State & Local Advocacy

WMFHA Government Affairs protects your business and the industry at-large.

Legislative Accomplishments     Day on the Hill     Tips for Speaking with Legislators

CapCon 2017WMFHA’s Government Affairs team and Government Affairs Committee strives to build strong, healthy relationships with public officials at the federal, state and local level.  Our role is to be aware of any legal or political trends, policies, bills or ordinances which might affect the multi-family industry, and advocate support of or opposition to any policies that impact our members. 

WMFHA’s team includes experts in multifamily housing, and our state and local lobbying firms act as a liaison between WMFHA members and state and local public officials.

These strong relationships enable the WMFHA team to educate policy makers on the effect and any unintended consequences potential legislative action will have on the rental housing industry, and the importance of the rental housing industry to the local economy. 

At the same time the Government Affairs team provides critical educational opportunities to all members on changes to residential landlord-tenant laws across all jurisdictions, and provides educational seminars to our membership on specific policy issues.  From fair housing basics to limitations of resident screening, the WMFHA Government Affairs team makes complicated laws easy to understand and apply to on-site multifamily housing management. 

 We Protect Multifamily Housing by:
  • Supporting local, state and federal public officials who understand the value and importance of the multifamily industry;
  • Building relationships with all public officials and like-minded groups;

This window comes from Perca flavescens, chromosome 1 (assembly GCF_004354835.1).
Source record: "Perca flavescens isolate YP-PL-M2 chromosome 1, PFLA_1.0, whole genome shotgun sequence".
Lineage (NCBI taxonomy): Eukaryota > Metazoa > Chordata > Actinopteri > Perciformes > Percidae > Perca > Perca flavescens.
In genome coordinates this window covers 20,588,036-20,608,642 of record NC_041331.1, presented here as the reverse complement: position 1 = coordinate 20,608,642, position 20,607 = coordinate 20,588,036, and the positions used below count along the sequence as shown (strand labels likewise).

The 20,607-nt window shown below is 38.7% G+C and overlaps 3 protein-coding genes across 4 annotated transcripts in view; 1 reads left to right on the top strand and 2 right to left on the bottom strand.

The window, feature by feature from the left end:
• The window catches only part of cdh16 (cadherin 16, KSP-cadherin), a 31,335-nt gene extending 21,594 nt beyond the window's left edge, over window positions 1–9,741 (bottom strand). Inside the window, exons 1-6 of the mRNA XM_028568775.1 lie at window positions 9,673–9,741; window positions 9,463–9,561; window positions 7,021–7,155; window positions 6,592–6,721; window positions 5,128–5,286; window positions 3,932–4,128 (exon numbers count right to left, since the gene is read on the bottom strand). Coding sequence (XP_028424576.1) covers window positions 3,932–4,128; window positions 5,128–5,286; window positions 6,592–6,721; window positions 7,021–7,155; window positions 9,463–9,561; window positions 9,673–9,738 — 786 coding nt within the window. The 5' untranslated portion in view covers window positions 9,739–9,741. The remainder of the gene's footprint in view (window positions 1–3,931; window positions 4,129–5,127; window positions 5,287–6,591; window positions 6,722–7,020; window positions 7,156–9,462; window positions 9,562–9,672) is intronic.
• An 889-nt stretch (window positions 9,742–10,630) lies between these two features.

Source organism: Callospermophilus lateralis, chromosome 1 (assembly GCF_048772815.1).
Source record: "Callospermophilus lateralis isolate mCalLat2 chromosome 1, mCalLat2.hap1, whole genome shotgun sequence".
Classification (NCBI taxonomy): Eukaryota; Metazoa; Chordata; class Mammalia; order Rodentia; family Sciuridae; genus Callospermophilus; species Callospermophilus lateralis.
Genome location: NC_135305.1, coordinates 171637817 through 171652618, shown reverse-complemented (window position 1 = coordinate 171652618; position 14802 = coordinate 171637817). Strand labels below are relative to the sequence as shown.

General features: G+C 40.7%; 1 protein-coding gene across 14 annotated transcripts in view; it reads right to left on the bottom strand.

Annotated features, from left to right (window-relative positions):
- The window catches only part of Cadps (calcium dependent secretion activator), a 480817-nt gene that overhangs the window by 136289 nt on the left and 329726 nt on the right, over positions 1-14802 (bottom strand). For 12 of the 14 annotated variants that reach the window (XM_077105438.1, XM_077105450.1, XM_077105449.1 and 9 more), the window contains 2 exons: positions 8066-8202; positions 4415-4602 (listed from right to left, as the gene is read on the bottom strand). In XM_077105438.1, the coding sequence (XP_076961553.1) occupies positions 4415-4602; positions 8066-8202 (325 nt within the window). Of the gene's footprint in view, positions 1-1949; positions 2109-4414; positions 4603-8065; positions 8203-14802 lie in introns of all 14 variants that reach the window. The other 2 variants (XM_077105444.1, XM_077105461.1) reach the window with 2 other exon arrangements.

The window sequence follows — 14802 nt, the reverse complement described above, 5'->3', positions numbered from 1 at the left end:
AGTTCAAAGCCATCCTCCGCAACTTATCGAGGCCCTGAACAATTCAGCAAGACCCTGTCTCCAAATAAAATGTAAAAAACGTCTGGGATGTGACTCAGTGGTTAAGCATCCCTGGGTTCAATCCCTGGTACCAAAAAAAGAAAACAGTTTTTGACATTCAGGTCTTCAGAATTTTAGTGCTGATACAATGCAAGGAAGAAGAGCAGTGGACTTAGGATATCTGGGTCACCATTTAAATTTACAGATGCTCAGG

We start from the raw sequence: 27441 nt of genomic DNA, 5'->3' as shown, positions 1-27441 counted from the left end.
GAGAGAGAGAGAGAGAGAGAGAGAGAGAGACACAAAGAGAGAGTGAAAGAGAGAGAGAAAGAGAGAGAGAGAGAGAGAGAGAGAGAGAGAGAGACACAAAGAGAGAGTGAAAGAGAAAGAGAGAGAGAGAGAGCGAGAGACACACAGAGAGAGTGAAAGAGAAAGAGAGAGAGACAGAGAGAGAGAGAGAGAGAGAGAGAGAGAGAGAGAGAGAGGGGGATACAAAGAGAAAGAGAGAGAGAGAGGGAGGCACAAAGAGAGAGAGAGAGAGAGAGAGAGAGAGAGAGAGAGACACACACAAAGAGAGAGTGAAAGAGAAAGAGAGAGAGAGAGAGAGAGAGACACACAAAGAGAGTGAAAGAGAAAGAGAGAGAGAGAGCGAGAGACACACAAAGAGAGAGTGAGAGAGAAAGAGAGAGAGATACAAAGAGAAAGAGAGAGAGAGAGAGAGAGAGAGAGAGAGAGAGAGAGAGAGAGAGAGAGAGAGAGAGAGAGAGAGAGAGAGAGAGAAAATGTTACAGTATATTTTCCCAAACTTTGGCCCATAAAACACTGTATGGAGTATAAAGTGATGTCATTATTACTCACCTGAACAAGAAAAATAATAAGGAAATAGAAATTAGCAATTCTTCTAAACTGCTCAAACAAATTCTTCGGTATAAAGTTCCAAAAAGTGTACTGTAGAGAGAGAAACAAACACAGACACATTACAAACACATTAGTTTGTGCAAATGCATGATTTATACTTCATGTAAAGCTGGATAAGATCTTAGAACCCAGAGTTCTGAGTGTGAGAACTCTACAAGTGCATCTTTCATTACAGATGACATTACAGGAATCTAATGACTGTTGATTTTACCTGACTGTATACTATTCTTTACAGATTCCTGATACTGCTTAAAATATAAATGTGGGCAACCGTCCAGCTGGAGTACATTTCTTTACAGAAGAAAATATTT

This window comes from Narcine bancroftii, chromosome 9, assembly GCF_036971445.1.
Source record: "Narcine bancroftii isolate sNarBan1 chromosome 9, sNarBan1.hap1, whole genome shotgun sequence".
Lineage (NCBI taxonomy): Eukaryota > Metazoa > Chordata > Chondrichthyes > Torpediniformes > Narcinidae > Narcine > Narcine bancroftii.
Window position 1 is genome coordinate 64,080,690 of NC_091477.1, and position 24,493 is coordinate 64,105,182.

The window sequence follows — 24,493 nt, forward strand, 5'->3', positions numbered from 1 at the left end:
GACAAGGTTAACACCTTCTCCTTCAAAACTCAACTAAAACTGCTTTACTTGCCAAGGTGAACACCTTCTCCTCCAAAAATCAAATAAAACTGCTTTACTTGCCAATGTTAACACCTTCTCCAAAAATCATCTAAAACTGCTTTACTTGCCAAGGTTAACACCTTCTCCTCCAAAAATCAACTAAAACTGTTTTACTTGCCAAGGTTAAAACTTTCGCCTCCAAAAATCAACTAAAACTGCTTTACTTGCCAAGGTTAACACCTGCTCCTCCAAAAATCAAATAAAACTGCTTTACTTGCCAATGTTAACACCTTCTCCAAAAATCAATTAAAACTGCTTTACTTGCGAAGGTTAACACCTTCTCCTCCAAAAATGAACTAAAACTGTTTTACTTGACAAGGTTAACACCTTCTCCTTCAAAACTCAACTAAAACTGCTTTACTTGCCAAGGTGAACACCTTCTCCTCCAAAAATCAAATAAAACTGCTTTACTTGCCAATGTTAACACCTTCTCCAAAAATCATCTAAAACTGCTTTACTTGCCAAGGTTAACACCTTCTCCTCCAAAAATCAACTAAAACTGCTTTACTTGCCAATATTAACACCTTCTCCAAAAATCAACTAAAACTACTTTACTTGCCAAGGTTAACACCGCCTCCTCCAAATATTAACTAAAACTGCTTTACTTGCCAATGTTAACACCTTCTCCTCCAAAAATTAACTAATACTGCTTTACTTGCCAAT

• Educating local, state and federal public officials through lobbying;
  • Teaching members through educational seminars on changes to residential-landlord tenant laws.  
Through Our Collective Work We've:
  • Worked together with like-minded groups to defeat a capital gains tax in Olympia;
  • Created incentives to protect property rights and financial interests in compromise with source of income protections;
  • Preserved the ability to charge additional rent for keeping a pet in Seattle;
  • Maintained the holding fee in Seattle;
  • Built partnerships across a broad spectrum of like-minded groups to build strength to our voice and ensure we are heard loud and clear;
  • Monitored all state legislative bills and local policy proposals to protect our members from legislation harmful to the multifamily industry;
  • Identified on-going opportunities to increase public relations and media relations to highlight and provide credit to the efforts our members make to give back to the local communities.

Day on the Hill

Join WMFHA and other state rental housing associations at our annual Day on the Hill, as we meet with state leaders and decision makers to discuss proposed legislation that directly impacts the multifamily industry.  This is your opportunity to educate public officials through your personal stories on the issues critical to the success of our industry.  We welcome all of our members to join us for this important and educational grassroots advocacy effort for our industry.